In the Krossgrinding process, the tool rotates, and the workpiece, with the freedom to center itself by floating, follows the existing bore centerline, producing the roundness of the diameter. Diametric straightness of the bore, then, is produced by the reciprocation of the tool, with constant cutting pressure applied throughout the contact area. With CNC, the expanding mandrel increases the diameter of the tool in the bore, in programmable increments of one millionth of an inch. Positioning is controlled by a motor-driven ballscrew with encoder feedback.
Stroke and rotation of the tool are also programmed into the CNC. The angle of the crosshatch pattern left by the honing process is determined by these settings. This pattern is often desired because it provides an ideal surface for lubrication to be channeled effectively between the bore and its mating part.
The expanding tool design includes a mandrel that consists of a sleeve with a horizontal slit. The sleeve is electroplated with diamond grit, one grain thick. Depending on surface finish requirements, rough, semi-finish or finish grits can be specified. The diamond-plated layer does experience some slight wear that must be compensated for. After initial setup, the CNC can be set to automatically adjust for this wear. Bore size and taper gage feedback can also be programmed into the CNC. The expansion range of the tool varies by its size.
Krossgrinding is promoted as a method to provide precise size and bore geometry control with relatively easy setup. With little honing experience, operators can still produce high-tolerance parts continuously. This method is often used to replace internal grinding and manual honing operations because of production volume, cost advantages and precise size control.
Sunnen offers a line of honing systems to perform the Krossgrinding operations. One model, a vertical honing system, is designed for high-production bore sizing and uses components such as columns and spindles to accommodate individual application requirements. As many as three or more columns can be combined to create a system for both rough and precision honing.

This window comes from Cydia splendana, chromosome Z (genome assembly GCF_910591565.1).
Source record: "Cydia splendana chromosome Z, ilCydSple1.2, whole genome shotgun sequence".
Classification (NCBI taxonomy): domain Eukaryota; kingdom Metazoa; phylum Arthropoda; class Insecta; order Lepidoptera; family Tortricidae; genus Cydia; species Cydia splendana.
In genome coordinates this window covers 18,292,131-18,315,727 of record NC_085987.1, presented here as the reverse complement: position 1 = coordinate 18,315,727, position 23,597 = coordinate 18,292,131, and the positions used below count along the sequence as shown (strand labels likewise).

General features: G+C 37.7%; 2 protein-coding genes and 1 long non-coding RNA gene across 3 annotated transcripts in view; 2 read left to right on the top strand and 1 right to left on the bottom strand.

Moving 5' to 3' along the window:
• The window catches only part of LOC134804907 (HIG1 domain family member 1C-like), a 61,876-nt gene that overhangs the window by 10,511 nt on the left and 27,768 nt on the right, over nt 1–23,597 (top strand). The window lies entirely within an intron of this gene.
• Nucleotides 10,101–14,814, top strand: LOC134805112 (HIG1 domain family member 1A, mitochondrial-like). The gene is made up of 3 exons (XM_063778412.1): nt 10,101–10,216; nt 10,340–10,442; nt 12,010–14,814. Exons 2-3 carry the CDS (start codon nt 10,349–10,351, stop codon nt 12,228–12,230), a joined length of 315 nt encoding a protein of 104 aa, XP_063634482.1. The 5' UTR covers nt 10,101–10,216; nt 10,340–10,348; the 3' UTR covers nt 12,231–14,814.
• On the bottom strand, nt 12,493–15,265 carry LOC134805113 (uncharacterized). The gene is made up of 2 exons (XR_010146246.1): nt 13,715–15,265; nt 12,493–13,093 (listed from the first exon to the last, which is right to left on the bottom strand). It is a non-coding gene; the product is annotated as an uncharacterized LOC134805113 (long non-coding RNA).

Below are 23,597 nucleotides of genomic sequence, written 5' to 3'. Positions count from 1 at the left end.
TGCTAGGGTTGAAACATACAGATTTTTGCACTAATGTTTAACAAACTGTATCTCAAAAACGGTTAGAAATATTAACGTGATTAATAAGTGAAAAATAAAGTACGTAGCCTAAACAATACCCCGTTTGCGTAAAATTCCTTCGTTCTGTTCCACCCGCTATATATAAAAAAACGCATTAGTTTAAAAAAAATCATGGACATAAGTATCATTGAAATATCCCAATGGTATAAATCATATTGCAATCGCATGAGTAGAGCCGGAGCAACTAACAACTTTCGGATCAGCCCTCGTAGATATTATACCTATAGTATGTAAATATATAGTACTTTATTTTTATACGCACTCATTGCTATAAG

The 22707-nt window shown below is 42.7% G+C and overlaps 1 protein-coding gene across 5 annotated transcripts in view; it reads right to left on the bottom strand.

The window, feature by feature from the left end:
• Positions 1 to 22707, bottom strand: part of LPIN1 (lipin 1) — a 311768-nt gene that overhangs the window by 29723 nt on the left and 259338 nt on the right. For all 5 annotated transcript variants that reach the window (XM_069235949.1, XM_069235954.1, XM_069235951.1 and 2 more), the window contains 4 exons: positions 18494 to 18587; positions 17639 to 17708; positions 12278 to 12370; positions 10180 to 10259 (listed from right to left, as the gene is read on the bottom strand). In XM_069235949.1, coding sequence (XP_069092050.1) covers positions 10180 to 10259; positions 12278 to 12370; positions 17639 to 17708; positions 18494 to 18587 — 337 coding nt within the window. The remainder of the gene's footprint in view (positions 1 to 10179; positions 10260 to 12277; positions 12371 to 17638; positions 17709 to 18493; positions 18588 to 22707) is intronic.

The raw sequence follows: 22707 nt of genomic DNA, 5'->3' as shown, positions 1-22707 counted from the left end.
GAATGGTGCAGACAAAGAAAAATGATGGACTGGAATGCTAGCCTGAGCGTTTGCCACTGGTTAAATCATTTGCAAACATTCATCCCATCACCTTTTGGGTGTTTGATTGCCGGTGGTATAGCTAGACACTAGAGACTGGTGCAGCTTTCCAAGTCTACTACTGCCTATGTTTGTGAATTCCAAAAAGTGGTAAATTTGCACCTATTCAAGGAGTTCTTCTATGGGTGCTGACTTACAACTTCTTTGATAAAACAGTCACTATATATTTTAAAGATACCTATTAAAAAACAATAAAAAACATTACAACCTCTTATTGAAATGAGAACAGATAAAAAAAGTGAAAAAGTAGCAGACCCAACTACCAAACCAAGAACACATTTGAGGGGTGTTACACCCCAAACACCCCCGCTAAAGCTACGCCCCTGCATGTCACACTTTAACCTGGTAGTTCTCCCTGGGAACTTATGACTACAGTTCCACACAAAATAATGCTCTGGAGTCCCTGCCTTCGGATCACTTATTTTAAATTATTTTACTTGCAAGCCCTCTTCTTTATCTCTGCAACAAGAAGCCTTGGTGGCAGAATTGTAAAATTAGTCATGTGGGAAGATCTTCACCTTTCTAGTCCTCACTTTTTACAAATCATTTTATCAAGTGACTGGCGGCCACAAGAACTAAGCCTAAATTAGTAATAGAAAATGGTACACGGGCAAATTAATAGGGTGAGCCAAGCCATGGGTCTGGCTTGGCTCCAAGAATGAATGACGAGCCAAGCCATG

Another model, the KGM 5000 Krossgrinding system, for low- to mid-production applications, is designed for consistent bore size control and holding tight tolerances. The horizontal, single-spindle system uses both Krossgrinding, plated diamond tooling (for higher accuracy and long tool life) and TurboHone single-stone or multistone tooling (for fast stock removal).
One particular application where Krossgrinding technology has an impact is in medical component manufacturing, where it can help obtain the extreme bore-sizing accuracy and surface finish necessary for medical devices. Consistent with the requirements of medical components, the honing process used with the KGM-5000 system does not generate intense heat, thus improving bore tolerances and eliminating metallurgical heat damage to the parts. The system is capable of holding straightness and roundness tolerances to within 0.000010 inch in a production environment, thus delivering the accuracy needed. The KGM is also capable of honing extremely hard or exotic materials common in the medical industry.